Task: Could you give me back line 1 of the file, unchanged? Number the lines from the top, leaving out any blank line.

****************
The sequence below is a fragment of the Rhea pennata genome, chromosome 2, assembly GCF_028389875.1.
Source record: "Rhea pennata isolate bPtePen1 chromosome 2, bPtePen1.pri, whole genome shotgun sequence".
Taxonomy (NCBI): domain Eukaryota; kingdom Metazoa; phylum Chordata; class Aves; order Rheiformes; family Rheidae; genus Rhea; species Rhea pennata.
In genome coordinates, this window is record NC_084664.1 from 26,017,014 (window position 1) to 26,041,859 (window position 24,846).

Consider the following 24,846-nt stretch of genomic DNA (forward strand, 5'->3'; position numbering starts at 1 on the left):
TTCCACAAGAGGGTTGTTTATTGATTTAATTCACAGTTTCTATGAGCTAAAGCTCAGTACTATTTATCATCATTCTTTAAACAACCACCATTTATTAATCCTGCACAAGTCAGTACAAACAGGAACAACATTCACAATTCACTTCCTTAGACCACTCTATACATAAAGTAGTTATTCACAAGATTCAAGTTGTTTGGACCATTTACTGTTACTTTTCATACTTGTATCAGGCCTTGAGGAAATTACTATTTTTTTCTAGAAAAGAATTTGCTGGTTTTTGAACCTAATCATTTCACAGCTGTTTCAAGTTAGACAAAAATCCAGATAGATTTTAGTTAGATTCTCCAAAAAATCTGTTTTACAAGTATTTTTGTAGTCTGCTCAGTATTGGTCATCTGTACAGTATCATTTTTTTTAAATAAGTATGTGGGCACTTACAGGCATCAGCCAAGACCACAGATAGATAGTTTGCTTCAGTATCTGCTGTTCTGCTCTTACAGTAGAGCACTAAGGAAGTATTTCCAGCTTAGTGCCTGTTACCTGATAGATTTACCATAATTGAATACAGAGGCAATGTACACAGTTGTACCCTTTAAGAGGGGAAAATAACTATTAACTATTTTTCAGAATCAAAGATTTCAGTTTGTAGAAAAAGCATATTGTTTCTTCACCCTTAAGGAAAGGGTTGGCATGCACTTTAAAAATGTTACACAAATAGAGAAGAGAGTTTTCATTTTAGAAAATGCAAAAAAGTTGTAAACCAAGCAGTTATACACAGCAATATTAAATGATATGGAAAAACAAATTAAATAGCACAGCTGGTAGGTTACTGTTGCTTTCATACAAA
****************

The sequence below is a fragment of the Rhea pennata genome, chromosome 2, assembly GCF_028389875.1.